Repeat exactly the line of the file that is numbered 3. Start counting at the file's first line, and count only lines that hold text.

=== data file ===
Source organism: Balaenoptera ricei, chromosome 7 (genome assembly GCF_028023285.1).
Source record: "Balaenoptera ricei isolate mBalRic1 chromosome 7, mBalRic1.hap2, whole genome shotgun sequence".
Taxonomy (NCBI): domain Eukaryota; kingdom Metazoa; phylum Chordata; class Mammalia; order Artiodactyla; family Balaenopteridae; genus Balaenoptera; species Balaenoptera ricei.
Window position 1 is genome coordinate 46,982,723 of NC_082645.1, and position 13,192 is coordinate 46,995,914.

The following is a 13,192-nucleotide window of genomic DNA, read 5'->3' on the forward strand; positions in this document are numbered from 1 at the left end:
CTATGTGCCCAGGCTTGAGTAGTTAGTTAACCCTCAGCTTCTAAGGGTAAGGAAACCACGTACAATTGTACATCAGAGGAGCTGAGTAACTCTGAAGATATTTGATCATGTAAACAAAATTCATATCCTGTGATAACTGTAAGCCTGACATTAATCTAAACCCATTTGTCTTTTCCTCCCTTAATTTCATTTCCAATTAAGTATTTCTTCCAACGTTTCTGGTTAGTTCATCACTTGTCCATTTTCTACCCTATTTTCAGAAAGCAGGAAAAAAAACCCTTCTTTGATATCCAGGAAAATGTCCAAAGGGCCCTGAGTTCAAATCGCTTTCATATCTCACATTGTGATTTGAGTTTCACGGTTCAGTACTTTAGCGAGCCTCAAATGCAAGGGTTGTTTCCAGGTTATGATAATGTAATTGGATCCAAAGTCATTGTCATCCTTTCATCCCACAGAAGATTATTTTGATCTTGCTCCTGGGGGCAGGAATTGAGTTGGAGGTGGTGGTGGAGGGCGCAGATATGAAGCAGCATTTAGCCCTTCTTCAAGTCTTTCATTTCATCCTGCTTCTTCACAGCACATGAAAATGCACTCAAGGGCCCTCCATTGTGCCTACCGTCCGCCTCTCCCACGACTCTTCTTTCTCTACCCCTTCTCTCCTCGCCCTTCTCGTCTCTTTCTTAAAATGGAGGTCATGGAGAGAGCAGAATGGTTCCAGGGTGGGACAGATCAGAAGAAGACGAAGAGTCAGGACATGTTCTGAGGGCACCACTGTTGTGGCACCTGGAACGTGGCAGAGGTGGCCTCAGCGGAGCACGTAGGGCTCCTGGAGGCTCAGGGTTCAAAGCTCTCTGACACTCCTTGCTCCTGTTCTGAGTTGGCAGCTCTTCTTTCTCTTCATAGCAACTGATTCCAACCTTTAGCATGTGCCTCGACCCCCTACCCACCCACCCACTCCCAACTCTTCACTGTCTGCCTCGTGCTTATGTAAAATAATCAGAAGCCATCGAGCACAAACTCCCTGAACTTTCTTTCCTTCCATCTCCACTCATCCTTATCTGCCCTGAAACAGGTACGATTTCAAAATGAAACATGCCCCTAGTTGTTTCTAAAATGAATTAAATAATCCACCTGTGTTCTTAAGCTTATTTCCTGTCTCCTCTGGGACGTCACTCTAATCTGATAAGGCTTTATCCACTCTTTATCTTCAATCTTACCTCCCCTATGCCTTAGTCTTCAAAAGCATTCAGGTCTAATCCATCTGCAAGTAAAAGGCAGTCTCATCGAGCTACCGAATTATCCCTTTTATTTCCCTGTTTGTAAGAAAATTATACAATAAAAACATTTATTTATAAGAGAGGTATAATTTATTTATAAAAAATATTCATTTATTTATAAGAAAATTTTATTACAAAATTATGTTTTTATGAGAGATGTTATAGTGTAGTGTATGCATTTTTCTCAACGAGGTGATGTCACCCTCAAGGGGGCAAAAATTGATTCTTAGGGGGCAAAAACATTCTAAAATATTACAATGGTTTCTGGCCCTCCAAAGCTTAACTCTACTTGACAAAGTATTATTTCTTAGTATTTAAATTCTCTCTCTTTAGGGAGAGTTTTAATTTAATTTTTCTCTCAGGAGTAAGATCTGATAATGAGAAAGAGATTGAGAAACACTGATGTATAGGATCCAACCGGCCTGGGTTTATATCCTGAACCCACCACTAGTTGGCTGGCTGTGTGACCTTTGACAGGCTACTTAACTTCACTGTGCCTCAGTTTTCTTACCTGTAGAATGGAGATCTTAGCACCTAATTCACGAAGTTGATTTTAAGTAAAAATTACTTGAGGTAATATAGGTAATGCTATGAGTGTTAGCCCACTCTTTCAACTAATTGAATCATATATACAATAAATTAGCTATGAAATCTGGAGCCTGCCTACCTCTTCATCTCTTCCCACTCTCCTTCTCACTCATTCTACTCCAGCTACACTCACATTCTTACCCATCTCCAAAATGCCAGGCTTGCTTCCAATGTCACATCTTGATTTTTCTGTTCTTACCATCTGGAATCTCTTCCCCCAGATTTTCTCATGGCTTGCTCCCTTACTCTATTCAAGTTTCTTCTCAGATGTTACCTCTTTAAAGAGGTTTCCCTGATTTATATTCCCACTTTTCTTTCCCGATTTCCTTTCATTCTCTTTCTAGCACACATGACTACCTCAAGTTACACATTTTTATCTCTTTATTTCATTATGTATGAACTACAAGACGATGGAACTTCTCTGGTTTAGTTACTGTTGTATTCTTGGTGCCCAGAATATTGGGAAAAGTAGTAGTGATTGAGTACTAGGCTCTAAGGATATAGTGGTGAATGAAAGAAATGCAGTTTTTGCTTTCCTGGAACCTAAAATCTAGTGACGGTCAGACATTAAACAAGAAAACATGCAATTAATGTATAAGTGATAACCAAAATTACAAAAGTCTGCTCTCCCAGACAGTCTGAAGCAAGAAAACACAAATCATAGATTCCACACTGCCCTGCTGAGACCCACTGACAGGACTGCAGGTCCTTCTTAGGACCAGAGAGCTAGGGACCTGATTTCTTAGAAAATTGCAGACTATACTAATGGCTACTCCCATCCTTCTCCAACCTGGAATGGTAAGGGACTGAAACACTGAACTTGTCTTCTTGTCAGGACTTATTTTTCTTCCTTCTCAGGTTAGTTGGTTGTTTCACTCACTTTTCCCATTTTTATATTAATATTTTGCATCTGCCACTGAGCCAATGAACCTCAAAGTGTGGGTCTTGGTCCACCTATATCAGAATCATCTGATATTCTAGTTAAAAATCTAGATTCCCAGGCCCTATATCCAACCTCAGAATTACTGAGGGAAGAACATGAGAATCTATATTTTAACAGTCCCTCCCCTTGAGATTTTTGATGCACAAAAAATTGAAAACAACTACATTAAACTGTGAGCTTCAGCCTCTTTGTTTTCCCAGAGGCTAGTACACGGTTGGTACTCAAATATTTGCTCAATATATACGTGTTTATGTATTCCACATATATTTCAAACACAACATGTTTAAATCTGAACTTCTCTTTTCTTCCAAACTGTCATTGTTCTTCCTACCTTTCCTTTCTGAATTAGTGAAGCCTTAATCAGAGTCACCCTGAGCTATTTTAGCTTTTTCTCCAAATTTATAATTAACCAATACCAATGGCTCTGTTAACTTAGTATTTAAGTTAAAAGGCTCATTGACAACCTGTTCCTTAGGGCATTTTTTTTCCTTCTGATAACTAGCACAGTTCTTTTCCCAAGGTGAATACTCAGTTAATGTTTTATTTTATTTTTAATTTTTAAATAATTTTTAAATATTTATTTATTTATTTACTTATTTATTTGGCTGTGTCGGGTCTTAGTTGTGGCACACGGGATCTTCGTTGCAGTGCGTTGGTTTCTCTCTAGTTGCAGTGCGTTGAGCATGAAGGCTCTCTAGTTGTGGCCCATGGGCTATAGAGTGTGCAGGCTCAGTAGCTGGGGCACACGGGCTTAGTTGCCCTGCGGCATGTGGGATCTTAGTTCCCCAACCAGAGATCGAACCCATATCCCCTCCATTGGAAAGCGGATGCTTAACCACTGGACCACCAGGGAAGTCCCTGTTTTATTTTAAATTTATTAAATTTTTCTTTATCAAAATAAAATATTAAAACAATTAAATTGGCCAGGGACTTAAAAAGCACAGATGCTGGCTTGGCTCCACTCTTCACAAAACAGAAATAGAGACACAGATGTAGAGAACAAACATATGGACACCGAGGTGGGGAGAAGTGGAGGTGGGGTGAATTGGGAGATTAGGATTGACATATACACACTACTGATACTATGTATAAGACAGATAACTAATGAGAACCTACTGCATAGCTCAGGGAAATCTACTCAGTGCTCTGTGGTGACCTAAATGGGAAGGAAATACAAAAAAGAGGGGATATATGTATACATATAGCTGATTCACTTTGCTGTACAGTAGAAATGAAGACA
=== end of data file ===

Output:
Taxonomy (NCBI): domain Eukaryota; kingdom Metazoa; phylum Chordata; class Mammalia; order Artiodactyla; family Balaenopteridae; genus Balaenoptera; species Balaenoptera ricei.